Oriental Lilies – The Queen Of Summer Gardens
Most people call many different plant species as “lily”. However, some of these plants they mistook as lilies do not really belong to the lily family.
The daylily, calla lily and surprise lily are not exactly “true lilies” at all. True lilies belong to the genus Lilium. They start from planted underground bulbs and produce large and beautiful blossoms in summer.
True lilies are versatile flowering plants that offer the gardener some of the most dazzling choices of beauty, color, fragrances, sizes and shapes of flowers that are so striking they always stand out. In gardens, they are frequently called the “grand dame” or “queen” of gardens.
What we are talking about is the Oriental lily. Here are some basic things you would like to know about the Oriental lily.
For its fragrance and the exuberance of its large blooms, the Oriental lily is the hands-down winner in a summer garden. Its sweetly-scented flamboyant blooms begin their show in mid to late summer. (This is the time the Asiatic hybrids are finishing their own bloom time.)
The blossoms are in splashy shades of white, pink, and crimson. The petals are spotted, brushed, or edged with darker or contrasting colors. Oriental hybrids are taller than the Asiatic hybrids (3 to 6 feet).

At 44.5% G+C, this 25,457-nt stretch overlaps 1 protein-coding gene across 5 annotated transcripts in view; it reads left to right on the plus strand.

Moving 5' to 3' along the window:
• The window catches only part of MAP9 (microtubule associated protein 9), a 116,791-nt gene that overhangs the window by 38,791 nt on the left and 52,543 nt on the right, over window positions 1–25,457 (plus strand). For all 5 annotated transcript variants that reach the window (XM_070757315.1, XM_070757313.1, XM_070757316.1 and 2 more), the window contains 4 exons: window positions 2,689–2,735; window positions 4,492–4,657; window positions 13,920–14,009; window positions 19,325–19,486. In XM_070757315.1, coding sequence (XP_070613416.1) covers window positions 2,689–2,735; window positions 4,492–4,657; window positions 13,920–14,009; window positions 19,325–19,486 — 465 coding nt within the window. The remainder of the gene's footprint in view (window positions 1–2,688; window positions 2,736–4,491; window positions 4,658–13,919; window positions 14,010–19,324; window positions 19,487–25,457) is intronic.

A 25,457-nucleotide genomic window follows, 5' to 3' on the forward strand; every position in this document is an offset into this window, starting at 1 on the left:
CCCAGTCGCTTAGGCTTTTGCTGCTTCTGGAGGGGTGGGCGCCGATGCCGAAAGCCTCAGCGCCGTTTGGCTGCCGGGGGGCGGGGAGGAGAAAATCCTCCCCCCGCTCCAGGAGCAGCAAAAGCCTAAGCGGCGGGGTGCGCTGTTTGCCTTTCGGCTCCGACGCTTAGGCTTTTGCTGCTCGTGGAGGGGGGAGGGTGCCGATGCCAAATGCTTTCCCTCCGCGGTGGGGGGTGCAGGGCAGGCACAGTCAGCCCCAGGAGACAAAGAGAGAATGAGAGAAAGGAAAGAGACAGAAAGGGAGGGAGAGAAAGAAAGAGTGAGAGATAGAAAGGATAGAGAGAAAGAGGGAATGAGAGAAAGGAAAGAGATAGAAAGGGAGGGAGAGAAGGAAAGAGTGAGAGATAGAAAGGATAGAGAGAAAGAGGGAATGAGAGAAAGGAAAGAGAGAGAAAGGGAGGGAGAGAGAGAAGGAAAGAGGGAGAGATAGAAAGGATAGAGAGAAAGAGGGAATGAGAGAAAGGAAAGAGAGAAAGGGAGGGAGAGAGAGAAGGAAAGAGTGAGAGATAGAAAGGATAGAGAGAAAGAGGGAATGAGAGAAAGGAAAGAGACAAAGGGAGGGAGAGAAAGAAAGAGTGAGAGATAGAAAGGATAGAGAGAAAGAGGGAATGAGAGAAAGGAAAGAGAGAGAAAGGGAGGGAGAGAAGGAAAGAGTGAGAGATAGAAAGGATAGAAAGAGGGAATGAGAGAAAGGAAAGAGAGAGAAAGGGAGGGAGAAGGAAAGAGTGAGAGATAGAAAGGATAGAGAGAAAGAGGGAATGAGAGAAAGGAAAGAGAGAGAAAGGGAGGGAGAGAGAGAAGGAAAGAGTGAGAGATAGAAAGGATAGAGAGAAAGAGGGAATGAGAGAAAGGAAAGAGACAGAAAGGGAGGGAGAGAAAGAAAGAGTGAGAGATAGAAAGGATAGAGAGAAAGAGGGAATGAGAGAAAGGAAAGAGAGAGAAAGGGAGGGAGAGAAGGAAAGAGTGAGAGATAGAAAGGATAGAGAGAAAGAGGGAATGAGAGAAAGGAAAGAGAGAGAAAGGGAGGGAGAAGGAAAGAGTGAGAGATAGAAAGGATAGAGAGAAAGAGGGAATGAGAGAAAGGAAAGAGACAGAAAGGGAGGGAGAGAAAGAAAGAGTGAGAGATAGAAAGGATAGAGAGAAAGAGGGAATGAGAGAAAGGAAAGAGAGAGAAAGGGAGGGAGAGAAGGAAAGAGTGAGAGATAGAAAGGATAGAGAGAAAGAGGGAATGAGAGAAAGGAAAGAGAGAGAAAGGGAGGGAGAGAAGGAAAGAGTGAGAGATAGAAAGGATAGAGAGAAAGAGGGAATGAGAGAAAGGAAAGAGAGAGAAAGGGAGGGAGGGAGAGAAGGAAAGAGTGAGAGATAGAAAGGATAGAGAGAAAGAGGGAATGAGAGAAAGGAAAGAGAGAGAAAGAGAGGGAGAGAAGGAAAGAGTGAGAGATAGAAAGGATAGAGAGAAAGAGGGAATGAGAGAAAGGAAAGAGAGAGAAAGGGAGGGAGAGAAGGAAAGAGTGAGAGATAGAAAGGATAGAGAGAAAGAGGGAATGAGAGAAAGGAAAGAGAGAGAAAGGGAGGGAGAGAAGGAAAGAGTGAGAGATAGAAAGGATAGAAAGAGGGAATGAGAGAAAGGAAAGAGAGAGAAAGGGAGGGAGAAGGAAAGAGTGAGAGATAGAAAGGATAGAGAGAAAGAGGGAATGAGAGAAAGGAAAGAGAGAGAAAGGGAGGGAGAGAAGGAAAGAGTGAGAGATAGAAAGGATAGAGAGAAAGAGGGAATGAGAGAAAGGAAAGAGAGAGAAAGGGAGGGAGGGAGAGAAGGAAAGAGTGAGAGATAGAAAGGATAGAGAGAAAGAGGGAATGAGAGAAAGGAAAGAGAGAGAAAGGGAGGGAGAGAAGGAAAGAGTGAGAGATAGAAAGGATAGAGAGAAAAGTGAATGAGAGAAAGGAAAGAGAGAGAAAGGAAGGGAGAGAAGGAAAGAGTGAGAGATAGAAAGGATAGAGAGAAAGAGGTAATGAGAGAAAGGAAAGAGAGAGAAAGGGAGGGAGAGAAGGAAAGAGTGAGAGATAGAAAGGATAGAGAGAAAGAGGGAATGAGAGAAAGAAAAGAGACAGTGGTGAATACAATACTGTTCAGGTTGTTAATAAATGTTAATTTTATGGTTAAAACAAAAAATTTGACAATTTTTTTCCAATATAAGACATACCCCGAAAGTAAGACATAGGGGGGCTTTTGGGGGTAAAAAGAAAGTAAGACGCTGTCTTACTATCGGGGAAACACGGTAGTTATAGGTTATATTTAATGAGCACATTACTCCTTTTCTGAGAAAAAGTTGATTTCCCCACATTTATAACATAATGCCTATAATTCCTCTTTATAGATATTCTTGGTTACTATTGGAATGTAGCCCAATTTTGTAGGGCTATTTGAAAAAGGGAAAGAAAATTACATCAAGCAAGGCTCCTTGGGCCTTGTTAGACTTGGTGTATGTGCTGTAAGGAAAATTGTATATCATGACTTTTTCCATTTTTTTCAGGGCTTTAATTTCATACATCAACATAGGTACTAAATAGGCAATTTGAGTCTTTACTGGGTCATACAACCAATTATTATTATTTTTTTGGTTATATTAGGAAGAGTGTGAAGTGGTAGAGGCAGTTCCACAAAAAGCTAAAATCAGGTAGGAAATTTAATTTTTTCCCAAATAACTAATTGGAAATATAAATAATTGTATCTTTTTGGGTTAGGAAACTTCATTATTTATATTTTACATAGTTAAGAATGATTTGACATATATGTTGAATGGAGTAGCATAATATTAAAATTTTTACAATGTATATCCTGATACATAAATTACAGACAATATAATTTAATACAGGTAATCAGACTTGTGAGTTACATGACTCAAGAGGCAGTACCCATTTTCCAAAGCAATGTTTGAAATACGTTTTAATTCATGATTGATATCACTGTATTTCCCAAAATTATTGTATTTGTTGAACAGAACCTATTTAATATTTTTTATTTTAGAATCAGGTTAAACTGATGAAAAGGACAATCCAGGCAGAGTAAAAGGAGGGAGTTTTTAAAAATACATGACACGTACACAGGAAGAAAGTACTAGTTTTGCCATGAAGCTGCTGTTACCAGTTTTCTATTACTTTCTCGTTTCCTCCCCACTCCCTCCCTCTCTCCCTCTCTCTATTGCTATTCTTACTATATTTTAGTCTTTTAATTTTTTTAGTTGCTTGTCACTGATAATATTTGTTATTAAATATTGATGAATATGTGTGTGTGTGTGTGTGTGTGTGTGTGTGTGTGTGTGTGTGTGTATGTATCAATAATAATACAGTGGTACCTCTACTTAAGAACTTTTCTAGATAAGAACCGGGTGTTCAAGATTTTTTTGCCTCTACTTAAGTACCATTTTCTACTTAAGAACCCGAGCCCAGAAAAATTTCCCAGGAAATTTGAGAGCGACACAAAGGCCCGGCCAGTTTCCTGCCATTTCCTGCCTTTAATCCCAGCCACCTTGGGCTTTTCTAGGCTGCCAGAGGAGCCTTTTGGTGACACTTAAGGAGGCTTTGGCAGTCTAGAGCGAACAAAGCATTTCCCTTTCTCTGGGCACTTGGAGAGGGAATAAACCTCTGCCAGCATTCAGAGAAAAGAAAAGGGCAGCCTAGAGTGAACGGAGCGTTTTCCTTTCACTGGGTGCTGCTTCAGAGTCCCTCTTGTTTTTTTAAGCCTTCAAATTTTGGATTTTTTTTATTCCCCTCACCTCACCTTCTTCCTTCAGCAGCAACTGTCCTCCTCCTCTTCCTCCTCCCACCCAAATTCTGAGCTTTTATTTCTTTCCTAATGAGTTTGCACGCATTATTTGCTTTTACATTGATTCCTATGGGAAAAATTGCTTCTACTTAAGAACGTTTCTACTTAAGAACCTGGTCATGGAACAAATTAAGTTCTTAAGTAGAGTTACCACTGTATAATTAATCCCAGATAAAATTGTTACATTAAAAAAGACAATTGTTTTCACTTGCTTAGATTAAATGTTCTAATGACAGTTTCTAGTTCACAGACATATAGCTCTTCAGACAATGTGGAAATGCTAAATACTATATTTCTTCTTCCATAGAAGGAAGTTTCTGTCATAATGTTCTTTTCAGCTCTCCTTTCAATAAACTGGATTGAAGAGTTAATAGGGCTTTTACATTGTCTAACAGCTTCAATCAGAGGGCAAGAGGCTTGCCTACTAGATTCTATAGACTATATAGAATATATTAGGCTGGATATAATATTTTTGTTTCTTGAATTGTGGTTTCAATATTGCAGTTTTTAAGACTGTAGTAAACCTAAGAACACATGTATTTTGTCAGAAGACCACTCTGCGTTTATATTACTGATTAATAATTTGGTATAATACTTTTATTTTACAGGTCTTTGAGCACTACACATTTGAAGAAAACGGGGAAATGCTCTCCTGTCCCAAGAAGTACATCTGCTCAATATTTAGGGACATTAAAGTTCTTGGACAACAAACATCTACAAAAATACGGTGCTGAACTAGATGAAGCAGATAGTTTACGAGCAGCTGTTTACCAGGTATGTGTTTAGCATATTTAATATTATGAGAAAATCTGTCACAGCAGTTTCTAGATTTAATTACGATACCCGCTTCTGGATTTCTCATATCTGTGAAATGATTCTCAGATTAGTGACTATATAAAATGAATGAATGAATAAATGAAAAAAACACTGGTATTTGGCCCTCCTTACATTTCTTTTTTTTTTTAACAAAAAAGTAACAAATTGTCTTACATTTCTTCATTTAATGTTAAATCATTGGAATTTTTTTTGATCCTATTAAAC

Each flower usually features an interplay of shades within the same color (the petal edge is lighter than the inner part). The flowers have 6 prominent anthers with pollen in them.
Among the lilies, Oriental lilies have extremely high commercial value (among the few other lily varieties) and are highly favored as commercial cut flowers.
The bulbs of Oriental hybrids should be planted in places where there is full sunlight for about four to six hours. They can also be planted in pots and placed indoors in well-lighted areas in the house.
The soil should be well-drained, fertile enough with plenty of organic compost added. Acidity should be maintained at around 5.6 to 6.5 pH. (Avoid fertilizing the soil itself.)
When planting in clumps, space the bulbs a foot away from each other. Mound the soil leaving only an inch of the bulb tip uncovered. Early mornings or late evenings are the best planting time. Water thoroughly.
Mulching of the soil is optional. Fertilize only once when the buds start to emerge. low nitrogen fertilizer is just fine.
When flowers bloom and wilt, remove the deadheads to encourage further blooms. If you want cut flowers from the blooms, cut half of the stalk. Never cut the foliage because it is needed to ensure the vitality of the plant. Do the cuttings early in the morning.
After the flowering season, continue watering until the stem and leaves become yellow. Prune the plant till the base.
You can leave the bulbs on the ground and multiply. Or, you can remove and store them until the next planting season.
After allowing them to dry naturally in a well-ventilated space, dust off with some germicidal powder and store in a mesh bag. Bulbs left on the ground should be divided every three years.
Oriental lilies, true to their being the queen of summer gardens, truly create some of the most dramatic and colorful impacts on your garden. You have to see the spectacle to believe it.
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